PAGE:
Seven consumption outcomes met inclusion criteria and represent the priorities of this international expert group. These were: typical frequency, typical quantity, frequency of heavy drinking, alcohol-related problems, weekly drinks, at-risk drinking, and combined consumption measures. Others meeting the threshold were alcohol-related injury, quality of life, readiness to change, and intervention fidelity.
Phase three: Consensus meeting to decide on Core Outcome Set (COS)
Aim: To discuss the findings of the Delphi analysis and decide on the final COS domains.
Methods: The results of the Delphi analysis was compiled and presented to a consensus panel prior to the start of the INEBRIA 2017 conference. Participants at the consensus meeting debated the reasons why outcomes should not be included in the Core Outcome Set. The consensus meeting was Chaired by Dr Gillian Shorter who did not vote on the outcomes.
UPDATE Sept 2019: A ten item core outcome set was debated and agreed on (from 15 outcomes ranked in the Delphi exercise. These are:
- Alcohol related problems or consequences
- Alcohol related injury
- Combined summary consumption measure
- Hazardous or harmful drinking
- Standard drinks consumed in a week
- Typical frequency
- Typical quantity
- Frequency of heavy drinking
- Quality of life
- Use of emergency healthcare services
We need to improve standards in the ABI field, and we ask that you consider using this COS to improve evidence synthesis in the field. Please send Gillian feedback on how well it works for you email@example.com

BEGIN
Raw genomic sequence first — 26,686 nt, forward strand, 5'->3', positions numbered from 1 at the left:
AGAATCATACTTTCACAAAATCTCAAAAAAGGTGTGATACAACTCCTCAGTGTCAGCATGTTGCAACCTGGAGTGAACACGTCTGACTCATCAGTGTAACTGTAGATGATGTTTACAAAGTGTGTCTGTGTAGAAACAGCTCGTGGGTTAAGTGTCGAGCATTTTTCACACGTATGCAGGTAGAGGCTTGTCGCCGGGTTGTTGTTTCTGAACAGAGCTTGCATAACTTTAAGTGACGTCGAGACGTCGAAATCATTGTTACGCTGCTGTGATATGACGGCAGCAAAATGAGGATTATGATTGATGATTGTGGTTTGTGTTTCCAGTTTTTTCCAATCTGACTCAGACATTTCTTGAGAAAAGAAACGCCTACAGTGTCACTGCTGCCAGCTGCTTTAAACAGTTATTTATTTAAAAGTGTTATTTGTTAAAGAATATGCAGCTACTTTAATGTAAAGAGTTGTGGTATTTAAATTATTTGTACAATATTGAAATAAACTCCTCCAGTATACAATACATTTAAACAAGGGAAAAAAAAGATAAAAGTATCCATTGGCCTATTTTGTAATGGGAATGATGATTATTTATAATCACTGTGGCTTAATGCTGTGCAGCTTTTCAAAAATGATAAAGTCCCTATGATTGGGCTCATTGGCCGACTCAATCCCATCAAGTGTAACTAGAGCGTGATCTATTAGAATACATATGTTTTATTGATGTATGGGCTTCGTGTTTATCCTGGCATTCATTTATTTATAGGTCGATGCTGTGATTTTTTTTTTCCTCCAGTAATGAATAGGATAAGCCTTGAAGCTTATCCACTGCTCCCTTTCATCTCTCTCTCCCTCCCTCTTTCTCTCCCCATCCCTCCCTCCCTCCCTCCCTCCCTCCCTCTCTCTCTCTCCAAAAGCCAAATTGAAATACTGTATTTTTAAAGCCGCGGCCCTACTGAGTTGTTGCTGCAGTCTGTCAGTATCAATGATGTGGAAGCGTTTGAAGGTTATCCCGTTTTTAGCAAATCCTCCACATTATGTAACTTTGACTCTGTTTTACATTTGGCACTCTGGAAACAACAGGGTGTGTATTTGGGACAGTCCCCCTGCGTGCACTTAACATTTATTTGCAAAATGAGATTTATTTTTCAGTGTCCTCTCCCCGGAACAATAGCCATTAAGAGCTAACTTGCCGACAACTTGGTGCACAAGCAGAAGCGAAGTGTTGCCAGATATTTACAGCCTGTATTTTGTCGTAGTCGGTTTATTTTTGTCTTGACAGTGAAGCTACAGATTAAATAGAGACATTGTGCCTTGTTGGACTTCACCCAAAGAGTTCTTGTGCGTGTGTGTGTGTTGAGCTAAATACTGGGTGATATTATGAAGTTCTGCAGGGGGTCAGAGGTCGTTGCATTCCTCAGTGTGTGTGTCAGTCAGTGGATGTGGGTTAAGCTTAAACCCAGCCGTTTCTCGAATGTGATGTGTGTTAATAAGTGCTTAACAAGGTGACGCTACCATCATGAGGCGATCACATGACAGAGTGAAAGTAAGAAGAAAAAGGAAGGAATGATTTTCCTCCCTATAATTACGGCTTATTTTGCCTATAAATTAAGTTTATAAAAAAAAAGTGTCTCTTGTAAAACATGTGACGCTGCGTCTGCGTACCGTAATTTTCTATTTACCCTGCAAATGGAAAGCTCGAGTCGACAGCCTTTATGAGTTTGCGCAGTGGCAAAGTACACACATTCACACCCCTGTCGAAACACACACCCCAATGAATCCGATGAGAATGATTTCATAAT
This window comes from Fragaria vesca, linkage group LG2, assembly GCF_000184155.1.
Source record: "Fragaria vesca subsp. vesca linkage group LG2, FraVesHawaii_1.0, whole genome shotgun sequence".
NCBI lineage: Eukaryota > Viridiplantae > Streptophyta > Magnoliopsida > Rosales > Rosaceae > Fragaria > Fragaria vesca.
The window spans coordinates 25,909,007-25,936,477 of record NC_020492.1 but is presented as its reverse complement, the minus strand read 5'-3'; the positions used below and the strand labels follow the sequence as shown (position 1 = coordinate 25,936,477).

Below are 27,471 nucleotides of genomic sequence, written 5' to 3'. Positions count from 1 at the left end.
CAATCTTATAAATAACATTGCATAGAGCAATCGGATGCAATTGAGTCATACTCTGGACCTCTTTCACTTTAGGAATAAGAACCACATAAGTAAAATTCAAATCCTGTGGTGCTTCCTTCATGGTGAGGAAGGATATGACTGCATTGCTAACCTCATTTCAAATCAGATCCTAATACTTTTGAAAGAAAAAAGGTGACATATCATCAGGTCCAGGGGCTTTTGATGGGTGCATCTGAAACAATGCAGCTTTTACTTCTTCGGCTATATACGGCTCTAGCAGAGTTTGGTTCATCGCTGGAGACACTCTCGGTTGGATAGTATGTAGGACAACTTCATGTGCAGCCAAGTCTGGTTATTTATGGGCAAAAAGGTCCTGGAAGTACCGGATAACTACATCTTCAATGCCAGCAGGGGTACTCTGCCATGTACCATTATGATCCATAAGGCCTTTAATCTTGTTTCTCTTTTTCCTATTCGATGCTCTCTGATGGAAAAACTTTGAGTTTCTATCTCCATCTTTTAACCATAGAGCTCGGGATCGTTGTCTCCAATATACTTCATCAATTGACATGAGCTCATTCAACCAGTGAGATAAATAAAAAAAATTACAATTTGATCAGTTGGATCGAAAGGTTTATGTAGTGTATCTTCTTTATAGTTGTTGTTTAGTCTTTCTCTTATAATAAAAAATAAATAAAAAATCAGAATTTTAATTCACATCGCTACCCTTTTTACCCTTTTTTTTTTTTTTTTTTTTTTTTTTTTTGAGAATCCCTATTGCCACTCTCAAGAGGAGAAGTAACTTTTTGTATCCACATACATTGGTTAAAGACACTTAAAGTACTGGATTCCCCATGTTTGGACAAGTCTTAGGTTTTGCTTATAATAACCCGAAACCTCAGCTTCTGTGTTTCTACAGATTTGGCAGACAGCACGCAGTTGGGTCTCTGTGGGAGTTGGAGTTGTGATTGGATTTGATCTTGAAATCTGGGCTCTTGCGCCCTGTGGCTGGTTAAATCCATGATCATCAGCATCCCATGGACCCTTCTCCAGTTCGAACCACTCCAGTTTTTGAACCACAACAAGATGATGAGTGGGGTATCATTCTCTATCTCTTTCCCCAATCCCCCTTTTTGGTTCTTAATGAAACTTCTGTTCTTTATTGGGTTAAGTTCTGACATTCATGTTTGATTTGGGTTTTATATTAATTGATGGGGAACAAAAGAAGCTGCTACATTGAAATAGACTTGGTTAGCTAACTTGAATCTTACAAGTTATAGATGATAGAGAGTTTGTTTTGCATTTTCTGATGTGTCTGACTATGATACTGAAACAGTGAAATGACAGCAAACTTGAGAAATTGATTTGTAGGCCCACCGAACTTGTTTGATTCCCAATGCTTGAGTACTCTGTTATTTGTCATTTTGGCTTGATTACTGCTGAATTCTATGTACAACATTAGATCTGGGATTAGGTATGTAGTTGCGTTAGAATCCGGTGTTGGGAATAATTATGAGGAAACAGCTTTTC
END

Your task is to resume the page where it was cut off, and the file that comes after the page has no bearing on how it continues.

We will present the full COS at INEBRIA 2019 with the paper to follow shortly after. If you would like the full COS including measurement instruments, please email firstname.lastname@example.org for a short briefing.
Phase four: Reporting, dissemination, and next steps
Aim: To disseminate the ABI statement which includes a user-friendly COS of domains and instruments with corresponding reporting guidance.
Methods: The ORBITAL statement will include the following:
- Domains of the COS: What should be measured as a minimum standard for ABI research?
- Instruments for each of the Domains of the COS: How the domain should be measured as a minimum standard for ABI research. Alternative instruments will also be listed to assist researchers, but the Core Instruments will clearly be identified
- Reporting guidance: also included in the statement would be guidance on how specific measurements should be reported ( e.g., alcohol consumption in standard drinks or units) and consensus would be sought in respect of a range of reporting conventions, including reporting of parameters and effect sizes even if no significant effects are found.
Update Sept 2019: The team are busy creating this ORBITAL statement to share with the ABI community at the INEBRIA 2019 conference. We are also interested in discussing next steps for the measurement and standardisation in the field of alcohol brief interventions. If you would like to be involved or have ideas and time to contribute, contact the SIG Chair Professor Jeremy Bray email@example.com If you have questions about the Core Outcome Set, please contact Dr Gillian Shorter firstname.lastname@example.org